DEAR ABBY: I own my own home. My mother lives with me. I cannot understand why she makes up the most fantastic, whopping lies. Mother tells people that I live with her and she pays all the bills. Abby, I pay the bills, and I'm left with pocket change at the end of the month because her spending sprees keep me financially strapped.
She also has to be the center of attention. She'll go to any length to keep the spotlight on herself, even if it means making me look like a complete idiot.
If I do anything that earns acknowledgment or recognition, Mother tells these people that she instructed me, or suggested the work, or had a lot to do with the project.
Is her behavior a form of jealousy, rivalry or downright meanness? Is the attention so important to her that she must embarrass me or make me look like I'm living off her when the reverse has been true for the last 20 years? What makes my mother have to do this to me? -- PUZZLED IN NEW MEXICO
DEAR PUZZLED: People lie for various reasons. Some lie because they are ashamed to tell the truth; others lie to make themselves seem more important. Your mother may do it because she's competitive with you, but it's more likely she's a compulsive liar. A therapist might help you pinpoint her rationale, but I cannot without knowing her. You have my sympathy.
DEAR ABBY: I am in my late 20s and the man I date is in his late 30s. He has children by his first wife, from whom he has been divorced nearly six years. Although we have dated casually for a couple of years, our conversations recently have turned to serious topics -- like possibly marrying and having children.
I will be meeting his kids soon and would appreciate any suggestions you can offer in relating to them. I'm college-educated, independent, stable, and have a successful career. But his is a situation I have never confronted before. He has mentioned the possibility of introducing me to his children before, but this is the first time I have agreed. This is my first experience with children. He has two sons, 14 and 15, and a daughter who will be 13 in February. Help! -- PANICKED IN PITTSBURGH
DEAR PANICKED: Calm down and discuss your qualms with your boyfriend. Ask what kinds of things his children are interested in, then do a little reading up so you can ask intelligent questions. I have found that when people show a sincere interest in the interests of others, it makes them more attractive to be around. Remember, it's OK not to know everything. In fact, his children may feel they have more to contribute if you don't. And above all, relax and be yourself. (That's the person they're going to have to get to know, anyway.) This isn't an Academy Award performance -- so play it cool, don't try too hard, and I'm sure you'll be a hit. Good luck!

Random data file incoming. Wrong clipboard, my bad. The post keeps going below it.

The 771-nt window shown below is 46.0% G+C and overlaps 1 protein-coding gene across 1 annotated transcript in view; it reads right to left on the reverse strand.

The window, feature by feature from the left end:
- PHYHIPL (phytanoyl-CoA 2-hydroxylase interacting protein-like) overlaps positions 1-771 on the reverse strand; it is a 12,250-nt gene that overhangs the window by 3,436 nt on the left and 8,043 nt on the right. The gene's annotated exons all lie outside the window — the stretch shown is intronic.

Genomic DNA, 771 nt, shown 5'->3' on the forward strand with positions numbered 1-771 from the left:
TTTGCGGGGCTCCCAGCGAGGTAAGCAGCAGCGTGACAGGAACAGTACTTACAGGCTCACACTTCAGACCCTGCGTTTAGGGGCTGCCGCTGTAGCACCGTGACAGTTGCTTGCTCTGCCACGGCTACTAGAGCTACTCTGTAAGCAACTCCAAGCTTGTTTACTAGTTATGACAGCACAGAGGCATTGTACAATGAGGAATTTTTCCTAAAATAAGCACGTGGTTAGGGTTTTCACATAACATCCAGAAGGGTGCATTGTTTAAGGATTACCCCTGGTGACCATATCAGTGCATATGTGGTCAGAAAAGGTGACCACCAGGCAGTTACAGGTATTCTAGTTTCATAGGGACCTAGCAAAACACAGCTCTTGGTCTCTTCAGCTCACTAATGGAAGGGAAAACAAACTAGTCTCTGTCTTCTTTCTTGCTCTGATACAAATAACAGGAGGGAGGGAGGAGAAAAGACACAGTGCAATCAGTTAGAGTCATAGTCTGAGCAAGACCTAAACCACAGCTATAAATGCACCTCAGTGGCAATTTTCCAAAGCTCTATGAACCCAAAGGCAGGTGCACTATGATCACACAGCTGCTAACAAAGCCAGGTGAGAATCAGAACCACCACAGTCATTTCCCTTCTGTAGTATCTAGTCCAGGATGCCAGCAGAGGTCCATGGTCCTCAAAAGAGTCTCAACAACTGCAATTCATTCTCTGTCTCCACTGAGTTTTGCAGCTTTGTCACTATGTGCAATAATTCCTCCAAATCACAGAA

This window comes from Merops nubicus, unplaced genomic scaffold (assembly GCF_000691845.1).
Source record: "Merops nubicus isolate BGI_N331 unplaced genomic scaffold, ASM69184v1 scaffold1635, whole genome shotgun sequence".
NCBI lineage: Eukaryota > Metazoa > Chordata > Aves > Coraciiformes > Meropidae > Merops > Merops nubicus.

DEAR ABBY: After a recent trip to see my father and his wife (my parents have been divorced for eight years), my stepmother left a message on my answering machine that said, "It's Mom and Dad calling to see if you got home OK."
Abby, I barely know this woman and certainly have never called her anything but her first name. How should I deal with this sudden and unexpected change in her? -- OFFENDED IN N.Y.
DEAR OFFENDED: If the woman didn't like you, she wouldn't have left the message she did, which appears to be a warm one. If I were you, I wouldn't make waves. Address her as you always have and let her call herself whatever she likes.
To receive a collection of Abby's most memorable -- and most frequently requested -- poems and essays, send a business-sized, self-addressed envelope, plus check or money order for $6 (U.S. funds) to: Dear Abby -- Keepers Booklet, P.O. Box 447, Mount Morris, IL 61054-0447. (Postage is included in the price.)
4520 Main St., Kansas City, Mo. 64111; (816) 932-6600